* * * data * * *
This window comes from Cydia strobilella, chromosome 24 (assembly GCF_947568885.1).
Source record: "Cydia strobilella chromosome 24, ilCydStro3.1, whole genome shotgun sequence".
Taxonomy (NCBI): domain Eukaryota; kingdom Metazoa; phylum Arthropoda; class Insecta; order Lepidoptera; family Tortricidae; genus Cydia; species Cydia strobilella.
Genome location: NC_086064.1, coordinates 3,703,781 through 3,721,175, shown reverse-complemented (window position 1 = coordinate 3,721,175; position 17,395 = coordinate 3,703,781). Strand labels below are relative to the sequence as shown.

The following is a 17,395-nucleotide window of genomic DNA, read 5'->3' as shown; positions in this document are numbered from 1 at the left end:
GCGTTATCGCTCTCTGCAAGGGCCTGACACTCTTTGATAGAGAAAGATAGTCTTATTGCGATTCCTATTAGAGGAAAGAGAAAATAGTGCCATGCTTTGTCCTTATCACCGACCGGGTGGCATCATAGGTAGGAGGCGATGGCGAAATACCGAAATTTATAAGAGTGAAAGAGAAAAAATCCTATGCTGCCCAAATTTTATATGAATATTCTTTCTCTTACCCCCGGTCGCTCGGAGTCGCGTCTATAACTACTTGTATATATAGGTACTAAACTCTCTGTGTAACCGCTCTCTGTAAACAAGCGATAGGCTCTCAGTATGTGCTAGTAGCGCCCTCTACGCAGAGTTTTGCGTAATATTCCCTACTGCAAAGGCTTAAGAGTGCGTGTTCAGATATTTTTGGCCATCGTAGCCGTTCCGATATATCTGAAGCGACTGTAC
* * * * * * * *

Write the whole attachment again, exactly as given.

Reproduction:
This window comes from Cydia strobilella, chromosome 24 (assembly GCF_947568885.1).
Source record: "Cydia strobilella chromosome 24, ilCydStro3.1, whole genome shotgun sequence".
Taxonomy (NCBI): domain Eukaryota; kingdom Metazoa; phylum Arthropoda; class Insecta; order Lepidoptera; family Tortricidae; genus Cydia; species Cydia strobilella.
Genome location: NC_086064.1, coordinates 3,703,781 through 3,721,175, shown reverse-complemented (window position 1 = coordinate 3,721,175; position 17,395 = coordinate 3,703,781). Strand labels below are relative to the sequence as shown.

The following is a 17,395-nucleotide window of genomic DNA, read 5'->3' as shown; positions in this document are numbered from 1 at the left end:
GCGTTATCGCTCTCTGCAAGGGCCTGACACTCTTTGATAGAGAAAGATAGTCTTATTGCGATTCCTATTAGAGGAAAGAGAAAATAGTGCCATGCTTTGTCCTTATCACCGACCGGGTGGCATCATAGGTAGGAGGCGATGGCGAAATACCGAAATTTATAAGAGTGAAAGAGAAAAAATCCTATGCTGCCCAAATTTTATATGAATATTCTTTCTCTTACCCCCGGTCGCTCGGAGTCGCGTCTATAACTACTTGTATATATAGGTACTAAACTCTCTGTGTAACCGCTCTCTGTAAACAAGCGATAGGCTCTCAGTATGTGCTAGTAGCGCCCTCTACGCAGAGTTTTGCGTAATATTCCCTACTGCAAAGGCTTAAGAGTGCGTGTTCAGATATTTTTGGCCATCGTAGCCGTTCCGATATATCTGAAGCGACTGTAC